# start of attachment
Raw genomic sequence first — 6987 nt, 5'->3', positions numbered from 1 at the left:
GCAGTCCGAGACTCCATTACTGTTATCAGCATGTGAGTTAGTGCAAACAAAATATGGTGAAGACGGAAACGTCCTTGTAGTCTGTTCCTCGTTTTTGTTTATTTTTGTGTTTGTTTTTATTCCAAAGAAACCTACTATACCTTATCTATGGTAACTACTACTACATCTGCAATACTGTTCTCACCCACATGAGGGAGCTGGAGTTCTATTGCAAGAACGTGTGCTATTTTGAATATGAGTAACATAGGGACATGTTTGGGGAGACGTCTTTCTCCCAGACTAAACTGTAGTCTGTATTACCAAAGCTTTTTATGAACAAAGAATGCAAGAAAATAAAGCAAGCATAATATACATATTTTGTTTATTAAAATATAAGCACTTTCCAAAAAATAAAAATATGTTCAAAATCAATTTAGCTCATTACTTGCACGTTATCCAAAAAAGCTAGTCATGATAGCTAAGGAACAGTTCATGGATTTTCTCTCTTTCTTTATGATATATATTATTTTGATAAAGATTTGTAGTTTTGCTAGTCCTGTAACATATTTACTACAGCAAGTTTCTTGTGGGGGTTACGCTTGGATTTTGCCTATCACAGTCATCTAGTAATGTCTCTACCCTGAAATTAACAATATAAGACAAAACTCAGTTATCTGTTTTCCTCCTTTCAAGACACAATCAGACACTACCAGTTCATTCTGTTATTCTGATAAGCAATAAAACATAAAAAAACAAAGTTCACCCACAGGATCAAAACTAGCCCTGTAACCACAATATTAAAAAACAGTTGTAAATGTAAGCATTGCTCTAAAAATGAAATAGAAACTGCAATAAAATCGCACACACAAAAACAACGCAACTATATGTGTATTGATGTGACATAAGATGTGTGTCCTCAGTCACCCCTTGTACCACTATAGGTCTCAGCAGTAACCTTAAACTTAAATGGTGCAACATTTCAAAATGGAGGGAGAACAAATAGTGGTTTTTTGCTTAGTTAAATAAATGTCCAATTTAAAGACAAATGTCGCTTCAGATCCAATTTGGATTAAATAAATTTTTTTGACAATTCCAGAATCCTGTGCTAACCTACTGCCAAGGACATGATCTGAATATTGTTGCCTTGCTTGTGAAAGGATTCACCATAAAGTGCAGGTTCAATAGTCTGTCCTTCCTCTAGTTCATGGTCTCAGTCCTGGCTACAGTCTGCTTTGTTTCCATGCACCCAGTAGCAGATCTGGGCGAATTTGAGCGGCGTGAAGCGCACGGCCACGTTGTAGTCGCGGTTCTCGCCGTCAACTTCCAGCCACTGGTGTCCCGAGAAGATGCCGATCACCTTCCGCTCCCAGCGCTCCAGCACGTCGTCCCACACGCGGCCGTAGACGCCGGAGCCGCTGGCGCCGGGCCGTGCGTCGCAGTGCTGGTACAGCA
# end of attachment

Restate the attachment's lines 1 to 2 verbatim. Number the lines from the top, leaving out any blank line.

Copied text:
Raw genomic sequence first — 6987 nt, 5'->3', positions numbered from 1 at the left:
GCAGTCCGAGACTCCATTACTGTTATCAGCATGTGAGTTAGTGCAAACAAAATATGGTGAAGACGGAAACGTCCTTGTAGTCTGTTCCTCGTTTTTGTTTATTTTTGTGTTTGTTTTTATTCCAAAGAAACCTACTATACCTTATCTATGGTAACTACTACTACATCTGCAATACTGTTCTCACCCACATGAGGGAGCTGGAGTTCTATTGCAAGAACGTGTGCTATTTTGAATATGAGTAACATAGGGACATGTTTGGGGAGACGTCTTTCTCCCAGACTAAACTGTAGTCTGTATTACCAAAGCTTTTTATGAACAAAGAATGCAAGAAAATAAAGCAAGCATAATATACATATTTTGTTTATTAAAATATAAGCACTTTCCAAAAAATAAAAATATGTTCAAAATCAATTTAGCTCATTACTTGCACGTTATCCAAAAAAGCTAGTCATGATAGCTAAGGAACAGTTCATGGATTTTCTCTCTTTCTTTATGATATATATTATTTTGATAAAGATTTGTAGTTTTGCTAGTCCTGTAACATATTTACTACAGCAAGTTTCTTGTGGGGGTTACGCTTGGATTTTGCCTATCACAGTCATCTAGTAATGTCTCTACCCTGAAATTAACAATATAAGACAAAACTCAGTTATCTGTTTTCCTCCTTTCAAGACACAATCAGACACTACCAGTTCATTCTGTTATTCTGATAAGCAATAAAACATAAAAAAACAAAGTTCACCCACAGGATCAAAACTAGCCCTGTAACCACAATATTAAAAAACAGTTGTAAATGTAAGCATTGCTCTAAAAATGAAATAGAAACTGCAATAAAATCGCACACACAAAAACAACGCAACTATATGTGTATTGATGTGACATAAGATGTGTGTCCTCAGTCACCCCTTGTACCACTATAGGTCTCAGCAGTAACCTTAAACTTAAATGGTGCAACATTTCAAAATGGAGGGAGAACAAATAGTGGTTTTTTGCTTAGTTAAATAAATGTCCAATTTAAAGACAAATGTCGCTTCAGATCCAATTTGGATTAAATAAATTTTTTTGACAATTCCAGAATCCTGTGCTAACCTACTGCCAAGGACATGATCTGAATATTGTTGCCTTGCTTGTGAAAGGATTCACCATAAAGTGCAGGTTCAATAGTCTGTCCTTCCTCTAGTTCATGGTCTCAGTCCTGGCTACAGTCTGCTTTGTTTCCATGCACCCAGTAGCAGATCTGGGCGAATTTGAGCGGCGTGAAGCGCACGGCCACGTTGTAGTCGCGGTTCTCGCCGTCAACTTCCAGCCACTGGTGTCCCGAGAAGATGCCGATCACCTTCCGCTCCCAGCGCTCCAGCACGTCGTCCCACACGCGGCCGTAGACGCCGGAGCCGCTGGCGCCGGGCCGTGCGTCGCAGTGCTGGTACAGCA